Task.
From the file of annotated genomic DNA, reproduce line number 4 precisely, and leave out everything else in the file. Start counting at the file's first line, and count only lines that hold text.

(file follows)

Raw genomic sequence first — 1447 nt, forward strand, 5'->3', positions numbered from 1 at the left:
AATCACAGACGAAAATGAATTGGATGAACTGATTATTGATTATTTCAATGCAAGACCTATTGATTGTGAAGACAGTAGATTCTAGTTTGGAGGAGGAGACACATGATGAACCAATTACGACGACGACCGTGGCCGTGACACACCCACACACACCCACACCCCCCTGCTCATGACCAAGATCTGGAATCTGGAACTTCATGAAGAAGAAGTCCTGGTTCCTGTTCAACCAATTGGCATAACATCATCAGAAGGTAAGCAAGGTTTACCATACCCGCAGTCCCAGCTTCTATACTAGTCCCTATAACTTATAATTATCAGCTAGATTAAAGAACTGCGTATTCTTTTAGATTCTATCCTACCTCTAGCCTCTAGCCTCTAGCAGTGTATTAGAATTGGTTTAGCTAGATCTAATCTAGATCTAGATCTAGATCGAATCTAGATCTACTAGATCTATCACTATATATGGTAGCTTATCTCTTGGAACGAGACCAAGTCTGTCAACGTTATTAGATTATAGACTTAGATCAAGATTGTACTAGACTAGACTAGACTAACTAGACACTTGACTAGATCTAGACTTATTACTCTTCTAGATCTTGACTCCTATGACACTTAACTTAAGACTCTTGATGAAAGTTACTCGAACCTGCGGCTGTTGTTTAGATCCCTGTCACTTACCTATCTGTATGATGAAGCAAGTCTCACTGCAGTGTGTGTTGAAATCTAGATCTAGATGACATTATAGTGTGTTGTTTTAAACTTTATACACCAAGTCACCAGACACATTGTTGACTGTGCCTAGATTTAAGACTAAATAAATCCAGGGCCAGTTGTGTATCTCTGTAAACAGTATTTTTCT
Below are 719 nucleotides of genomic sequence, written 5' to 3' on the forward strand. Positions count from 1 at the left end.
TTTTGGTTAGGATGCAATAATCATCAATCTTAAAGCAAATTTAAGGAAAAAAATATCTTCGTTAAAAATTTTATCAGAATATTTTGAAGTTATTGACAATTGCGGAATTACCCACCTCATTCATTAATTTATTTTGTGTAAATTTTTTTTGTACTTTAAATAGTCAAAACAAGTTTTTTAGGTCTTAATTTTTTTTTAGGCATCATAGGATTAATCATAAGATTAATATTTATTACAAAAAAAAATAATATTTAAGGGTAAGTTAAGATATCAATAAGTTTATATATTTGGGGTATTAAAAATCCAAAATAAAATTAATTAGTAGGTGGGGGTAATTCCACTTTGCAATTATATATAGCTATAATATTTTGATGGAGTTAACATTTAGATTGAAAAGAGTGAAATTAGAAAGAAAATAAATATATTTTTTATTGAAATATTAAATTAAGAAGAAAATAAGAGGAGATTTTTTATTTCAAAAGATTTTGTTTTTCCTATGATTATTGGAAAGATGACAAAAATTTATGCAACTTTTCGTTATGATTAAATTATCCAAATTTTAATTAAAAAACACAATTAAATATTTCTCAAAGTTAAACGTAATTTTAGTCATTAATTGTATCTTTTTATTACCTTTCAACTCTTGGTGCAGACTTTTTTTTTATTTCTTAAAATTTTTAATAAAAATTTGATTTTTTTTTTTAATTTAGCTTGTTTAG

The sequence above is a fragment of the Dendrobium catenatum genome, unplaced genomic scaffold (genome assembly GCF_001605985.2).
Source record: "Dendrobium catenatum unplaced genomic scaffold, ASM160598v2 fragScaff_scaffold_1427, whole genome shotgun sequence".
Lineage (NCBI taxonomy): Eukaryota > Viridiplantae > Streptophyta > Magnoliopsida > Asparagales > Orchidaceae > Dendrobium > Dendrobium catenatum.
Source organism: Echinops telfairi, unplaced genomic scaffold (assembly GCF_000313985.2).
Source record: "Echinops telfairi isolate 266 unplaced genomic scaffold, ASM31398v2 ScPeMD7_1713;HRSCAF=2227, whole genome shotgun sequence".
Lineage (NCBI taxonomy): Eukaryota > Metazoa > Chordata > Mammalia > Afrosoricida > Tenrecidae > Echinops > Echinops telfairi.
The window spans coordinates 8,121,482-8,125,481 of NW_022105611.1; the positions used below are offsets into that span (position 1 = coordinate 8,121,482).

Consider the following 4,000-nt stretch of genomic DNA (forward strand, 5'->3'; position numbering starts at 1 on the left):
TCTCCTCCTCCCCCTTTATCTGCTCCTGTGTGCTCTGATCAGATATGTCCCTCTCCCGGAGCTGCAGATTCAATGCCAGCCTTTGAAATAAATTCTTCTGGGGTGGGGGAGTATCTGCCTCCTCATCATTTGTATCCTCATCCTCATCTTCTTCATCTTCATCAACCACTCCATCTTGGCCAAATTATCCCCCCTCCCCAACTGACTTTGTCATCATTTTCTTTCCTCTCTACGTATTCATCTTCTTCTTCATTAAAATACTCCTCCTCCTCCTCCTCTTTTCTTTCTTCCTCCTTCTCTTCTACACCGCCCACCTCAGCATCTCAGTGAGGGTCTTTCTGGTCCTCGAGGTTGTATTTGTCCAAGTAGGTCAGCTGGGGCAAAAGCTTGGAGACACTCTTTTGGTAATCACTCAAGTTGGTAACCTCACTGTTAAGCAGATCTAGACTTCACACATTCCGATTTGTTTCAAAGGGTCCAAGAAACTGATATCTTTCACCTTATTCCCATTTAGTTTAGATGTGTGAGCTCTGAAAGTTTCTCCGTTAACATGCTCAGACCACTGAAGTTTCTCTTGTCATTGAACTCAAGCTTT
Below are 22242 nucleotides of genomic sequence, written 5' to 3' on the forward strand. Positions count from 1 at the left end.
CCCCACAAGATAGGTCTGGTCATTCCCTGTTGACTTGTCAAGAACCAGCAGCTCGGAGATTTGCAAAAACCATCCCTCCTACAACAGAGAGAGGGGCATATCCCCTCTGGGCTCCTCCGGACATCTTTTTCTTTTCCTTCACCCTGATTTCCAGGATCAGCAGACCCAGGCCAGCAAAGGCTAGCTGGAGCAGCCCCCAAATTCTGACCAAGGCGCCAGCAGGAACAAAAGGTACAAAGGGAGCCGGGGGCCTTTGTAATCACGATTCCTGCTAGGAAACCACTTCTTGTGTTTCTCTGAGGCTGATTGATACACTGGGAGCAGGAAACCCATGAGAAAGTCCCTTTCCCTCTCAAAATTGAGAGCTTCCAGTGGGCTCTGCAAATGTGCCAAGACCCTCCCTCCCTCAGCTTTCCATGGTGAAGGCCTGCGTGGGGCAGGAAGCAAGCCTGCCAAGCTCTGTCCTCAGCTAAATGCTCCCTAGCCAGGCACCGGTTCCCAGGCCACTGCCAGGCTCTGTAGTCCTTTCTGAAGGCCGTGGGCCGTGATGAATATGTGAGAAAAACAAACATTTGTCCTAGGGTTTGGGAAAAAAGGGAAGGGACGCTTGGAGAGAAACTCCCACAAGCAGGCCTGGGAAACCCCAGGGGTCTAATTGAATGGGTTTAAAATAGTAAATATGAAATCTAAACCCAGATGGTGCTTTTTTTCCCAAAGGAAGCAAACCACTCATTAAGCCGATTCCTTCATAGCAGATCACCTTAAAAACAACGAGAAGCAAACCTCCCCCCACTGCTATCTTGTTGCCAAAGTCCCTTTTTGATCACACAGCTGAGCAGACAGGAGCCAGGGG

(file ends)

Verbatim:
TTTTGGTTAGGATGCAATAATCATCAATCTTAAAGCAAATTTAAGGAAAAAAATATCTTCGTTAAAAATTTTATCAGAATATTTTGAAGTTATTGACAATTGCGGAATTACCCACCTCATTCATTAATTTATTTTGTGTAAATTTTTTTTGTACTTTAAATAGTCAAAACAAGTTTTTTAGGTCTTAATTTTTTTTTAGGCATCATAGGATTAATCATAAGATTAATATTTATTACAAAAAAAAATAATATTTAAGGGTAAGTTAAGATATCAATAAGTTTATATATTTGGGGTATTAAAAATCCAAAATAAAATTAATTAGTAGGTGGGGGTAATTCCACTTTGCAATTATATATAGCTATAATATTTTGATGGAGTTAACATTTAGATTGAAAAGAGTGAAATTAGAAAGAAAATAAATATATTTTTTATTGAAATATTAAATTAAGAAGAAAATAAGAGGAGATTTTTTATTTCAAAAGATTTTGTTTTTCCTATGATTATTGGAAAGATGACAAAAATTTATGCAACTTTTCGTTATGATTAAATTATCCAAATTTTAATTAAAAAACACAATTAAATATTTCTCAAAGTTAAACGTAATTTTAGTCATTAATTGTATCTTTTTATTACCTTTCAACTCTTGGTGCAGACTTTTTTTTTATTTCTTAAAATTTTTAATAAAAATTTGATTTTTTTTTTTAATTTAGCTTGTTTAG